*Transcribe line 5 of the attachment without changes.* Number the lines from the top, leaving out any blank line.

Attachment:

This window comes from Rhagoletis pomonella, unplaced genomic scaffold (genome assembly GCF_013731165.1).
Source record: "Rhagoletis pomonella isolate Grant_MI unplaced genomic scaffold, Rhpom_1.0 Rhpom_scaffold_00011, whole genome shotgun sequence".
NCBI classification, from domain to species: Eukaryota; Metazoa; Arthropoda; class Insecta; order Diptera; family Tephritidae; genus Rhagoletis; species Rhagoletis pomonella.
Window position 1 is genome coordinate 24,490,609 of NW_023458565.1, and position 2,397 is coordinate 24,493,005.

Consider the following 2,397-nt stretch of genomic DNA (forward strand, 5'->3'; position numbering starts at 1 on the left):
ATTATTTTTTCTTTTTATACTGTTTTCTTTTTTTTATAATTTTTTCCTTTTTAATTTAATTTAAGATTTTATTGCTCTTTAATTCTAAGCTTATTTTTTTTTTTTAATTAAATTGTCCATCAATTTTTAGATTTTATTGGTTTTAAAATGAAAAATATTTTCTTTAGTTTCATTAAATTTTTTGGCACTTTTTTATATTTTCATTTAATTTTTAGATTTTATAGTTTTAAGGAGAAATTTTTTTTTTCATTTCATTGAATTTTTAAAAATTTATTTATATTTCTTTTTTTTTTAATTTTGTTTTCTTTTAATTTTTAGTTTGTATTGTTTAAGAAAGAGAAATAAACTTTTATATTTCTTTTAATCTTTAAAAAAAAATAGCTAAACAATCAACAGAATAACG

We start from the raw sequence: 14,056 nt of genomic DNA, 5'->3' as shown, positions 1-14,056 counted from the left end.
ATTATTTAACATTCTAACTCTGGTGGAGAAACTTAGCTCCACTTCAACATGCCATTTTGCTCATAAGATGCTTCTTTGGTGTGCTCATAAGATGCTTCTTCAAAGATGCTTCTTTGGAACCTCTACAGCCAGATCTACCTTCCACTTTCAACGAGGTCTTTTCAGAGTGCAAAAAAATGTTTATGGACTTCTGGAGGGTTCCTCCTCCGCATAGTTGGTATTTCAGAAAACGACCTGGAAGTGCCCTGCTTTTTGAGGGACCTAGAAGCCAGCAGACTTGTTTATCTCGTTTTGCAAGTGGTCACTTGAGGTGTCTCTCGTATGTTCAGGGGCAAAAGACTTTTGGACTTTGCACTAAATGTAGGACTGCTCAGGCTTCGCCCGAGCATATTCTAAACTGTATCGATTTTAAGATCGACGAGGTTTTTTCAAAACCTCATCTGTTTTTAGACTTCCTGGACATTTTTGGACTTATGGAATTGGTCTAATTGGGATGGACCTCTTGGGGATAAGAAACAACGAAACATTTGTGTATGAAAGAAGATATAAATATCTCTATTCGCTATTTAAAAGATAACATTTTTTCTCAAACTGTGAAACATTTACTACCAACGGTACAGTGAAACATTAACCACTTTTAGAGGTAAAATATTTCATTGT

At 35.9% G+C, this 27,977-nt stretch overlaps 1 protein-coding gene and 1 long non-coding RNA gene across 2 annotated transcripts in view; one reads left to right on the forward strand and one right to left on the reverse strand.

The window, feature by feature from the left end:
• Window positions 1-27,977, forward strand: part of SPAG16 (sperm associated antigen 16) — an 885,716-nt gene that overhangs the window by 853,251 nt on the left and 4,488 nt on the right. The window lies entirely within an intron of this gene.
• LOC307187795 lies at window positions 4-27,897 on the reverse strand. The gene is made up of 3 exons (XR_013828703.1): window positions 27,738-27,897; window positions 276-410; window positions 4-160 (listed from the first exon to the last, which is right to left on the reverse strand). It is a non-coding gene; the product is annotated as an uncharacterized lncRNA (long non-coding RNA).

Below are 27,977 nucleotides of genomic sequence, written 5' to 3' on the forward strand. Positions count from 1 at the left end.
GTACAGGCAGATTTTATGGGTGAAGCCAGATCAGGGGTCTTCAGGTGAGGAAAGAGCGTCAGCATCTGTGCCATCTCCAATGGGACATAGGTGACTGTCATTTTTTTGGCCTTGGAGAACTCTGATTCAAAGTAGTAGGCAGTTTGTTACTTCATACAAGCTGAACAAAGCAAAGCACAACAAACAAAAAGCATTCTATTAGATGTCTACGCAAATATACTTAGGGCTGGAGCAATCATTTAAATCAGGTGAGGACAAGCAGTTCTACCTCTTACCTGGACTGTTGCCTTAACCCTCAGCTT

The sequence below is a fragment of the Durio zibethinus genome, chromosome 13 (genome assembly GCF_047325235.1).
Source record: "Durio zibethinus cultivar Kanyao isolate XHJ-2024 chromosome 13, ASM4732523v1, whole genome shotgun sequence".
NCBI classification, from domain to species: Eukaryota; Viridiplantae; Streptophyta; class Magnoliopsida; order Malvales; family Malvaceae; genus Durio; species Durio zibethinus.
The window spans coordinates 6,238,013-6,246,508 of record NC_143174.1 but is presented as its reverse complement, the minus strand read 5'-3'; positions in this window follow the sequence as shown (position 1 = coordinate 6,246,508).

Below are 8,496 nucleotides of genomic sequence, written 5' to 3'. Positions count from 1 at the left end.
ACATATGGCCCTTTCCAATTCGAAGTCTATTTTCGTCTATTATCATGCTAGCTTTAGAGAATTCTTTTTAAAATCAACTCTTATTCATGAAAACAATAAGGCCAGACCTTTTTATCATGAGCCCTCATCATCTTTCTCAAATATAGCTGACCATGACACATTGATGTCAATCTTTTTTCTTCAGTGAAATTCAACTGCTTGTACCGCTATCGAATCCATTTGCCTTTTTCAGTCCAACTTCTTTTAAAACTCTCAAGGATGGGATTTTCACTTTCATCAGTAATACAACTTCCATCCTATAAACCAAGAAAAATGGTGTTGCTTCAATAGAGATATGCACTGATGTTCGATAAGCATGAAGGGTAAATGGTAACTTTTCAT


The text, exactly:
Consider the following 2,397-nt stretch of genomic DNA (forward strand, 5'->3'; position numbering starts at 1 on the left):